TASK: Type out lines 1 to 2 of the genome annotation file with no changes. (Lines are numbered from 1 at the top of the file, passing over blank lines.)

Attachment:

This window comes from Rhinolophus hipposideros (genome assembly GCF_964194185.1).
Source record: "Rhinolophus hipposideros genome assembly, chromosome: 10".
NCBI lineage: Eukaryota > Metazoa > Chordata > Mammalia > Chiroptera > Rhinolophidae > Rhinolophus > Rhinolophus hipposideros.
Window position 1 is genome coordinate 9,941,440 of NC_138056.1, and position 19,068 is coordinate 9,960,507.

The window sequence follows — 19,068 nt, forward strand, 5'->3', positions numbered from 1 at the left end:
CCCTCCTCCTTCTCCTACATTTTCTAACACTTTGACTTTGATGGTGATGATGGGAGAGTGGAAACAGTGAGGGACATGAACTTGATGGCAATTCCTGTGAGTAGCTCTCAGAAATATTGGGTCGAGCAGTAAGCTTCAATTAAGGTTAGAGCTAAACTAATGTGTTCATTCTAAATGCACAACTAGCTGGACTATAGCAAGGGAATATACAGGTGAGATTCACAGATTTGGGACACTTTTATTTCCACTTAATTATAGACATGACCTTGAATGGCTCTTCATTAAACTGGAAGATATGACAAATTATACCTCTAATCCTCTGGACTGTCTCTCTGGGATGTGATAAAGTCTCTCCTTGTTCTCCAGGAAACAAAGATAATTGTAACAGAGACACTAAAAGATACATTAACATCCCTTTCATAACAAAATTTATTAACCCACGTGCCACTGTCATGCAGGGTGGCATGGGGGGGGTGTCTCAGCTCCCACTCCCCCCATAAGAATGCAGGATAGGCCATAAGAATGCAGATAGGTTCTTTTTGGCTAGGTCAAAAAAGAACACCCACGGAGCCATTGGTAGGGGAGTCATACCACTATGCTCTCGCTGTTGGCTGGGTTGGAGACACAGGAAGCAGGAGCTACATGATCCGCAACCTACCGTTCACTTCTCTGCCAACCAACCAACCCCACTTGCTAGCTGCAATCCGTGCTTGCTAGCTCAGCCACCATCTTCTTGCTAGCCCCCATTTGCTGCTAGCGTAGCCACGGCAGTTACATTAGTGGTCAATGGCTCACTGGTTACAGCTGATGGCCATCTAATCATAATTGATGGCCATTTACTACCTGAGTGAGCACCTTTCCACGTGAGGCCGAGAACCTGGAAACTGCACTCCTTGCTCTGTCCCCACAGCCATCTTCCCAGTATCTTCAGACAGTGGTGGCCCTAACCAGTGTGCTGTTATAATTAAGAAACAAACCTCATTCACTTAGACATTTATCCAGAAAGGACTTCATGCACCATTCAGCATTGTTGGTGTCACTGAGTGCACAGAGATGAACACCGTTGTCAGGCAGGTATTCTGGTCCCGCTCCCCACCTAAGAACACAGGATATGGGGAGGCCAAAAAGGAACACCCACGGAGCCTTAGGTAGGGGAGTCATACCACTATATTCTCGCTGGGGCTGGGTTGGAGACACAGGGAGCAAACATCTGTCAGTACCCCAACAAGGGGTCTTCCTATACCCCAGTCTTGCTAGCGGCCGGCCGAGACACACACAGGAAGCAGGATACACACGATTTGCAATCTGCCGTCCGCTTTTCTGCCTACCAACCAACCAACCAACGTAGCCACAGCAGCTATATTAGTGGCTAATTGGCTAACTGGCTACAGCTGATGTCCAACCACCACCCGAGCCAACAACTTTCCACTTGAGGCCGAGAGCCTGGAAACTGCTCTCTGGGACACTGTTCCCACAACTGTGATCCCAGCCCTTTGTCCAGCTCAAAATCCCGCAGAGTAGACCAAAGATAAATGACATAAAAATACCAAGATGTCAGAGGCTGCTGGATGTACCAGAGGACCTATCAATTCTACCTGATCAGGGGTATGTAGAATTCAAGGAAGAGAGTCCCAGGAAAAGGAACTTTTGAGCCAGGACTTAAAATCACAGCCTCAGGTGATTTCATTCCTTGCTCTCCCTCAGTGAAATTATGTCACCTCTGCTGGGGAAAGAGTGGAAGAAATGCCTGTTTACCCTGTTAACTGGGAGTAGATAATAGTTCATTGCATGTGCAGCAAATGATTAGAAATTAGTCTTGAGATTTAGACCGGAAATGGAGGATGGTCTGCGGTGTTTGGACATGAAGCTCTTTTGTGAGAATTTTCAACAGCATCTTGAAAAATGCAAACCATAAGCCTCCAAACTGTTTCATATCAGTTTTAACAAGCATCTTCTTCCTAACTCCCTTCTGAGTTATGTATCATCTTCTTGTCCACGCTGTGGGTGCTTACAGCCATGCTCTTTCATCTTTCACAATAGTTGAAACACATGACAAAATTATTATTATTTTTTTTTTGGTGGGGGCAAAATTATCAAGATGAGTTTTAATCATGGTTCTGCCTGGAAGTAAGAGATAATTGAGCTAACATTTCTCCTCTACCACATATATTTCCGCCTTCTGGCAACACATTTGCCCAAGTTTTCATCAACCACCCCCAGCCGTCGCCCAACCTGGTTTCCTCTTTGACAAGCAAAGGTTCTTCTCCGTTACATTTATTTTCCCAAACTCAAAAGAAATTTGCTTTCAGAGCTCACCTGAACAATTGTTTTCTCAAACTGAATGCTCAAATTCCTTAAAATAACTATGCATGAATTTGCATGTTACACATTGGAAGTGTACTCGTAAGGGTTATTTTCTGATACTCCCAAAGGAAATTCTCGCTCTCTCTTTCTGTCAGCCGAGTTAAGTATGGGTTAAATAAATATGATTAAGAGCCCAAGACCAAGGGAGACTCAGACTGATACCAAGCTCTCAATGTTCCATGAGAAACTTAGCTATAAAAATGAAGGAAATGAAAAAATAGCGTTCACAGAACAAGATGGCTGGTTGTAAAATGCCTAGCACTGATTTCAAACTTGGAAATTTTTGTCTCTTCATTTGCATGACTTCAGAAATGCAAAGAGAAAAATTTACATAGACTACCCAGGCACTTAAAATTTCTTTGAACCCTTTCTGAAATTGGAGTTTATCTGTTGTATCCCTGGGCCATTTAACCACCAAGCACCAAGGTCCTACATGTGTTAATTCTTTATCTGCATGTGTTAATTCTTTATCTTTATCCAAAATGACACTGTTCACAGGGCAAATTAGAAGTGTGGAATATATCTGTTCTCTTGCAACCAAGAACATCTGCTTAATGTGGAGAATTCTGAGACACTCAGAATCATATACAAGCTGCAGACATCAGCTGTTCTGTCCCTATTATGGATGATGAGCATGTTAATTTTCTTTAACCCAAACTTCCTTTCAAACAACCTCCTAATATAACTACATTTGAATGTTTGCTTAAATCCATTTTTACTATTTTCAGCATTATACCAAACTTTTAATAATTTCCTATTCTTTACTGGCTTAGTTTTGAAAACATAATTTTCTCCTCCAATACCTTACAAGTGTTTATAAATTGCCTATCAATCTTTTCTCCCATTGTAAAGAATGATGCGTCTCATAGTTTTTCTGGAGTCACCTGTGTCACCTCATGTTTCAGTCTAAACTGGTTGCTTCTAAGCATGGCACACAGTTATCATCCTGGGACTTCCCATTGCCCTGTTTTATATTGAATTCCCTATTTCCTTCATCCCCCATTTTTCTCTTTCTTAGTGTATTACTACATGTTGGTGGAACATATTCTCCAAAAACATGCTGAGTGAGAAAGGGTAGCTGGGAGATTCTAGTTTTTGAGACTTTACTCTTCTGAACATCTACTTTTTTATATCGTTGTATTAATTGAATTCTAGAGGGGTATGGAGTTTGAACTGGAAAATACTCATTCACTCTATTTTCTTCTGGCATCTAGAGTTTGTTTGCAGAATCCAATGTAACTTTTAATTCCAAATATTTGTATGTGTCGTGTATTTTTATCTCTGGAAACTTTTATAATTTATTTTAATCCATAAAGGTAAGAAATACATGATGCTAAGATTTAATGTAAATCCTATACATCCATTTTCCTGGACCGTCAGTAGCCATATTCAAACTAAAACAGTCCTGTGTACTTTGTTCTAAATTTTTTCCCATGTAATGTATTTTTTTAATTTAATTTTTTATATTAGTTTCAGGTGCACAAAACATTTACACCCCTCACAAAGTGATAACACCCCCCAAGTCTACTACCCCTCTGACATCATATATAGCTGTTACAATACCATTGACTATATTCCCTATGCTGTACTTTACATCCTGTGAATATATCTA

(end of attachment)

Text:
This window comes from Rhinolophus hipposideros (genome assembly GCF_964194185.1).
Source record: "Rhinolophus hipposideros genome assembly, chromosome: 10".